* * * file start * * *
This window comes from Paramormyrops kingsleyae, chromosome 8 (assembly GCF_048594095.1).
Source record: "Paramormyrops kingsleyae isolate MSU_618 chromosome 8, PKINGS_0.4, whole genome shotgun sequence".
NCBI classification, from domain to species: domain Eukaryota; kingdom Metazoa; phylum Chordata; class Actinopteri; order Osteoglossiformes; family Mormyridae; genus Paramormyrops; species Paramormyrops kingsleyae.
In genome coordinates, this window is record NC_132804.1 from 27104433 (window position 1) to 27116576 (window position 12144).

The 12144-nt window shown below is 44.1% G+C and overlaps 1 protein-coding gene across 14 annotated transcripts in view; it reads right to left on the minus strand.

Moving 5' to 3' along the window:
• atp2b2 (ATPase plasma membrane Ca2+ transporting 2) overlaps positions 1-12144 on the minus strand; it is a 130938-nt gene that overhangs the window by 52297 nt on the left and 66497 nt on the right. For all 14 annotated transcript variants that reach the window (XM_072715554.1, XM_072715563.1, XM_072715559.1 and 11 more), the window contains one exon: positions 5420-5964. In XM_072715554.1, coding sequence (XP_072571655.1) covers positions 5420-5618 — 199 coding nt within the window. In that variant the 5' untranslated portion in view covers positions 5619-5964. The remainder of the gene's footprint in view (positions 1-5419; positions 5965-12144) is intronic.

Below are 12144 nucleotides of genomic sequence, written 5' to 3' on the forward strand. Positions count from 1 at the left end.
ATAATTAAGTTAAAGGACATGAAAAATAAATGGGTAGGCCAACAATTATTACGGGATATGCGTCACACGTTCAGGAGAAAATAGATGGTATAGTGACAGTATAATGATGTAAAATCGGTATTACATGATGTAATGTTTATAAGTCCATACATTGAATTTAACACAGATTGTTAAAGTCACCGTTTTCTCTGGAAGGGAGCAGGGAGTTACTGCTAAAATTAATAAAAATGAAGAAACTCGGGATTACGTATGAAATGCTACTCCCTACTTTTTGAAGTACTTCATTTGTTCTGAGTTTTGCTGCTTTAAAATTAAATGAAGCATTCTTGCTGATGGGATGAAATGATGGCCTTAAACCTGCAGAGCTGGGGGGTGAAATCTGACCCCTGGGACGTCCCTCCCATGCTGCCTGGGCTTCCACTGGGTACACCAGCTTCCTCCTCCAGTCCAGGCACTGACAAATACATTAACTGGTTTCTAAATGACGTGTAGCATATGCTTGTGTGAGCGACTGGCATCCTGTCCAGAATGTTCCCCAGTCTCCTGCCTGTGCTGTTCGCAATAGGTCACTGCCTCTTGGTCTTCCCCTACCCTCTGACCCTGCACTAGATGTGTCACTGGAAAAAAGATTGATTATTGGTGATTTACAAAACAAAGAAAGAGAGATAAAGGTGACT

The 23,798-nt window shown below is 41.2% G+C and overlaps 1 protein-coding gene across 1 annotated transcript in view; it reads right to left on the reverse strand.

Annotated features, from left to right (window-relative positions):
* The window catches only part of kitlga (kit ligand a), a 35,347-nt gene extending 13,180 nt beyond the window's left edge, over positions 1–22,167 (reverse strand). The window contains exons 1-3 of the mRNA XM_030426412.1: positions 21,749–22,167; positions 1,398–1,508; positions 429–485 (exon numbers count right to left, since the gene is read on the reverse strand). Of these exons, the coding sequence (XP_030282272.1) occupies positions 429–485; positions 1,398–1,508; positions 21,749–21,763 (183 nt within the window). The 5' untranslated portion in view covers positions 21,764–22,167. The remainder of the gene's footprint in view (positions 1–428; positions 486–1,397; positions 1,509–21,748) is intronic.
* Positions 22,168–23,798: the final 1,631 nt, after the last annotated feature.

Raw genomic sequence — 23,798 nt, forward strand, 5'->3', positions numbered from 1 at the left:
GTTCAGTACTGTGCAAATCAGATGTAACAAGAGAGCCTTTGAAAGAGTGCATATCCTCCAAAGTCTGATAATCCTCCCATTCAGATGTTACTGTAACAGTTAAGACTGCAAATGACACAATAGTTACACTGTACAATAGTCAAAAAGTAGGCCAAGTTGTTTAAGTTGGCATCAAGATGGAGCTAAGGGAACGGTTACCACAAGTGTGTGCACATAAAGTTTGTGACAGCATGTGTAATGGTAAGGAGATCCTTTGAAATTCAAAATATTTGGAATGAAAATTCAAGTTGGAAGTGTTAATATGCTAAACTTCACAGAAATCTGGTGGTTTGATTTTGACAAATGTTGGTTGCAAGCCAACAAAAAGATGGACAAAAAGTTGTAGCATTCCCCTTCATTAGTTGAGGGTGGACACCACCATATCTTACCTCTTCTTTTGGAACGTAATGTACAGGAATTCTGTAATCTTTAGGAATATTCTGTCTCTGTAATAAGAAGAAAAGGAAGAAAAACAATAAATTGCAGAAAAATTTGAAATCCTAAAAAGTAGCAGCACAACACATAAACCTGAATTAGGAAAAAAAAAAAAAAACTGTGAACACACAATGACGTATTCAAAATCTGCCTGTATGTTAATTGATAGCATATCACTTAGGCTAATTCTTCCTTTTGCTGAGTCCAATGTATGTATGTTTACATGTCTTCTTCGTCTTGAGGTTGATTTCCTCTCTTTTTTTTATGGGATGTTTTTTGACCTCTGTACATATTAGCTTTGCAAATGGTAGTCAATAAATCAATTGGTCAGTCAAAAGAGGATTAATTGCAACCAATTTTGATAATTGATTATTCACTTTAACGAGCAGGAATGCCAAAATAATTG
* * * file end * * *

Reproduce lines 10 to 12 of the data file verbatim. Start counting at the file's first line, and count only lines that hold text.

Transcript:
The 23,798-nt window shown below is 41.2% G+C and overlaps 1 protein-coding gene across 1 annotated transcript in view; it reads right to left on the reverse strand.

Annotated features, from left to right (window-relative positions):
* The window catches only part of kitlga (kit ligand a), a 35,347-nt gene extending 13,180 nt beyond the window's left edge, over positions 1–22,167 (reverse strand). The window contains exons 1-3 of the mRNA XM_030426412.1: positions 21,749–22,167; positions 1,398–1,508; positions 429–485 (exon numbers count right to left, since the gene is read on the reverse strand). Of these exons, the coding sequence (XP_030282272.1) occupies positions 429–485; positions 1,398–1,508; positions 21,749–21,763 (183 nt within the window). The 5' untranslated portion in view covers positions 21,764–22,167. The remainder of the gene's footprint in view (positions 1–428; positions 486–1,397; positions 1,509–21,748) is intronic.